Las Trampas is a big preserve west of the San Ramon Valley: quiet and isolated, 5 miles up Bollinger Canyon Road from the nearest signs of civilisation. I'm not sure that quite justifies the title "wilderness": it's no wilder than most of Mount Diablo, and feels less remote than most of Donner Canyon. And today was a popular day to hike it: New Years Eve, and the first dry day for a week.
The main attraction is Rocky Ridge, which runs from north-west to south-east with panoramic views north and south along the San Ramon Valley and west into the Bay: you can just about see San Francisco.
For once, we decided to ignore bahiker.com, whose route seems to shy away from the ridge, taking the lower Cuesta Trail rather than the Upper Trail running along the ridge. Their route also runs clockwise, ending by coming down the steep Ridge Road: this seems the wrong way around to me. Instead, we took the route suggested by California Hiking: up the Rocky Ridge Trail, along the ridge on the Upper Trail, and return descending the Elderberry Trail.
Tip: don't even bother looking for the Rocky Ridge Trail. It exists, but it's muddy and it runs parallel to the Rocky Ridge Road, which is a wide, paved fire road: much more comfortable to simply walk the road up to Upper Trail. It's a steep climb: 800 feet in 1.5 miles. At the top, the Ridge Road disappears through a locked gate into EBMUD watershed land. The Ridge Trail continues through a gate into the watershed, but you need a hiking permit to follow it: $10/year from EBMUD.
Upper Trail runs out along the ridge and to the views, which are spectacular. The clouds today are heavy, always threatening rain, but high enough that the peak of Mt. Diablo is visible. But it's cold and windy up here today: we stop for a sandwich and cool down so fast that we decide to defer the rest of lunch to the trailhead.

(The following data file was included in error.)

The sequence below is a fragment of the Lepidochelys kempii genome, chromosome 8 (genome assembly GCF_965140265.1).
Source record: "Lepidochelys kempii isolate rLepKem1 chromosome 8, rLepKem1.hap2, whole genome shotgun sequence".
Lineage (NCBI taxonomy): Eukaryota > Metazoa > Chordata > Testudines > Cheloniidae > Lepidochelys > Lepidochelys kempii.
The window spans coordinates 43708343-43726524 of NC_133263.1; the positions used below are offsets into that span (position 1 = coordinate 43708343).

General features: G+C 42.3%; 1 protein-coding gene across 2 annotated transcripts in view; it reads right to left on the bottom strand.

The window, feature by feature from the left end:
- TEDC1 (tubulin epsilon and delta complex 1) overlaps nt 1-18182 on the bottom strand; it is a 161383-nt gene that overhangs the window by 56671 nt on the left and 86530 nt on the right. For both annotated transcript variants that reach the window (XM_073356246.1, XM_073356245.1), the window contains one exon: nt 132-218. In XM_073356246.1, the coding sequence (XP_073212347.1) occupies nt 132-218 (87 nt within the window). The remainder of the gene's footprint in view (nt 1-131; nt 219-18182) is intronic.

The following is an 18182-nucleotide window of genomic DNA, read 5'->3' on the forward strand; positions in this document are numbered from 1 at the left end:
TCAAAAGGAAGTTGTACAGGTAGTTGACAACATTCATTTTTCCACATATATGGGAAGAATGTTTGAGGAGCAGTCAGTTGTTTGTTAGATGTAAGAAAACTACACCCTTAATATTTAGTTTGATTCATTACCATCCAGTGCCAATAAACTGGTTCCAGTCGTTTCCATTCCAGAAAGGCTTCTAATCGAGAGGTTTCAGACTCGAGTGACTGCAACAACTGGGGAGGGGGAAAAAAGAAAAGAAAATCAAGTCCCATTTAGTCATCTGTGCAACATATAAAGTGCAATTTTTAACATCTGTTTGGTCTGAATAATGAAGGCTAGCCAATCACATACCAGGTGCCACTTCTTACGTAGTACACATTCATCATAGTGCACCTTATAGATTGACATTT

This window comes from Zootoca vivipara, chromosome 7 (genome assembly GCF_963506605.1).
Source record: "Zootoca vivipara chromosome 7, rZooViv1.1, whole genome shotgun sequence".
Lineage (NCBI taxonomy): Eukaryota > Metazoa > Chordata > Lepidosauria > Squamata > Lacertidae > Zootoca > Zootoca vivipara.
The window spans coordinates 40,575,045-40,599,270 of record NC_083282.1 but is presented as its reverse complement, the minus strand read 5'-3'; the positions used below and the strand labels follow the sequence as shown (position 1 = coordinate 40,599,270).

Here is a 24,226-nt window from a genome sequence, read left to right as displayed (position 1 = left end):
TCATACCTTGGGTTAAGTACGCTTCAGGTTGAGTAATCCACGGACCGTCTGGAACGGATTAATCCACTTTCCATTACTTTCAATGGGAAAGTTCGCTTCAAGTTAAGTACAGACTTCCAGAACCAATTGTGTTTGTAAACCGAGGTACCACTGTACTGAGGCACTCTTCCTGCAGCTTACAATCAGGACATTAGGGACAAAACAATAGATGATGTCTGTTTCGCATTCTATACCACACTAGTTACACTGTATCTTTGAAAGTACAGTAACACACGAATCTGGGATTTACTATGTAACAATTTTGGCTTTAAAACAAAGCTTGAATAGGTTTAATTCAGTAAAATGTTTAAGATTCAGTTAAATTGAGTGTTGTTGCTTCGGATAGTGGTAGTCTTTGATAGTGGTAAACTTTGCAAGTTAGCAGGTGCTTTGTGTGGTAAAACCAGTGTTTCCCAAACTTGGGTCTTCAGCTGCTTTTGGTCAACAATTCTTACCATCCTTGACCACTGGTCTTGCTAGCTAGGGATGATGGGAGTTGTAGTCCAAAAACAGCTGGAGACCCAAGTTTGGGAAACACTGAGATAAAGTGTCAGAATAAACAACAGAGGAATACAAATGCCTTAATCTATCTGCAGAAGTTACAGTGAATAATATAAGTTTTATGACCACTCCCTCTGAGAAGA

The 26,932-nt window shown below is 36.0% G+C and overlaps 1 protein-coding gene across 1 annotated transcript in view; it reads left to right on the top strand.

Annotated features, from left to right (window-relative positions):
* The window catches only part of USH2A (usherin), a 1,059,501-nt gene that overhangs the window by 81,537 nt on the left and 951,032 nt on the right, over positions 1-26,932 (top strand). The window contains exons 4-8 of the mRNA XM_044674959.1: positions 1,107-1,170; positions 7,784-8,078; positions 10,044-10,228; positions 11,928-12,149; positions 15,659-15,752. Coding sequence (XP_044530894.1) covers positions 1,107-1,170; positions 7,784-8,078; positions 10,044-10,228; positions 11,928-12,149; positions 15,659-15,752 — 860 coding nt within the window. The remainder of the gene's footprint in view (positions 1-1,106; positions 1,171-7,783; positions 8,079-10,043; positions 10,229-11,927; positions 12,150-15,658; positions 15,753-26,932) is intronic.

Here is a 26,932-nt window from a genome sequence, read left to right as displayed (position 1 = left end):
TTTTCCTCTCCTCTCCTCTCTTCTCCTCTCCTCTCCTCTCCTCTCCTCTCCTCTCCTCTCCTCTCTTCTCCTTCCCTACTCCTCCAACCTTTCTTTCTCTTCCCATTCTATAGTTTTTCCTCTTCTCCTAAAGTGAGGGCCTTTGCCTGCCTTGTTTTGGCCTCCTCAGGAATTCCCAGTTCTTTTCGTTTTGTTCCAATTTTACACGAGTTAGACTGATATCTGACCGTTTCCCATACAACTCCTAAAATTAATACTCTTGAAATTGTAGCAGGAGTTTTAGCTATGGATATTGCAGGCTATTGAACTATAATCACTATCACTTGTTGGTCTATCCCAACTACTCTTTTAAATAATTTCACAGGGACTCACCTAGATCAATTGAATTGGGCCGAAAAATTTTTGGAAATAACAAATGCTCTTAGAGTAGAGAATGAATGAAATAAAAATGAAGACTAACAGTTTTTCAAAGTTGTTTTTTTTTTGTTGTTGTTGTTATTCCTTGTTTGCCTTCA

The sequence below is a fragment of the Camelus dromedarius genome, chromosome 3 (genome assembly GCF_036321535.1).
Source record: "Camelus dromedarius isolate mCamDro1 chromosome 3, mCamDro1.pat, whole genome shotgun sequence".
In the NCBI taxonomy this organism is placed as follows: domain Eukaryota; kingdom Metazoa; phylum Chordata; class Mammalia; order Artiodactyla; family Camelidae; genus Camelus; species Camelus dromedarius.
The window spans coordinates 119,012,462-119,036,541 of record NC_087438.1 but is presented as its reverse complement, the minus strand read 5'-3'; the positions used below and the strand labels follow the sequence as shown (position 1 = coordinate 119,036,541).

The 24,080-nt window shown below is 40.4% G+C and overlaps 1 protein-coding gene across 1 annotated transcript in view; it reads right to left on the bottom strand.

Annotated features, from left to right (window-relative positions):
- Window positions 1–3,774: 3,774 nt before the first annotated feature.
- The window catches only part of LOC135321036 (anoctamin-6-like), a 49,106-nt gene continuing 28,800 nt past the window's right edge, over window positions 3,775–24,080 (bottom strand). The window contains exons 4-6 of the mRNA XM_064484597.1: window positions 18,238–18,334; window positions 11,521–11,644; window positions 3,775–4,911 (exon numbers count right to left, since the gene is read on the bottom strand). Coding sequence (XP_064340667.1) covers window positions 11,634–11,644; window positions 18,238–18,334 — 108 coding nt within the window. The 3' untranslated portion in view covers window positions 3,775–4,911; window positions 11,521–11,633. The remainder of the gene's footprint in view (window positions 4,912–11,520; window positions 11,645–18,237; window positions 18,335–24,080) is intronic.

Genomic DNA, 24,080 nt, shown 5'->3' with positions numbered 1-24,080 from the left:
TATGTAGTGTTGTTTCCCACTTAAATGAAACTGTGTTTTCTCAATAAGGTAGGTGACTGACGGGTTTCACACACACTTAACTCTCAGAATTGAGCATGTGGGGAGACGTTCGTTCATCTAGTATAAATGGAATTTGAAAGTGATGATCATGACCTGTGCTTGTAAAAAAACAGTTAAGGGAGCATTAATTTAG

The book suggests am out-and-back detour on the Sycamore Trail to the Wind Caves ("hollowed openings in the sandstone outcrops") but that's a drop of 200 feet to regain so we leave it for another day. In any case, once you've started out down that trail it'd be hard to resist making it a round trip by dropping further to Devil's Hole — for the name alone — and returning to the ridge on the Devil's Hole Trail.
Return on the Elderberry Trail, which is where the mud starts; the route up to the ridge is paved, the ridge itself is stony and dry, but the descent drops through mixed grass and woodlands and rapidly gets muddy: it's a long 2 miles back to the trailhead. It's not sucking clay mud, like the Essex mud of childhood walks that'd pull the wellies right off your feet; but it's heavy and sticky enough that your boots get progressively heavier as you plough through it.
Very little wildlife out today; a couple of red-tailed hawks soaring over the ridge, but that was it. Las Trampas is mountain lion territory, although the chances of actually encountering one are pretty low; trailheads have posted instructions on what to do if you do. Be noisy; be big; don't rush it or run; and the one that gets me: "if attacked, fight back". Well, like: duh.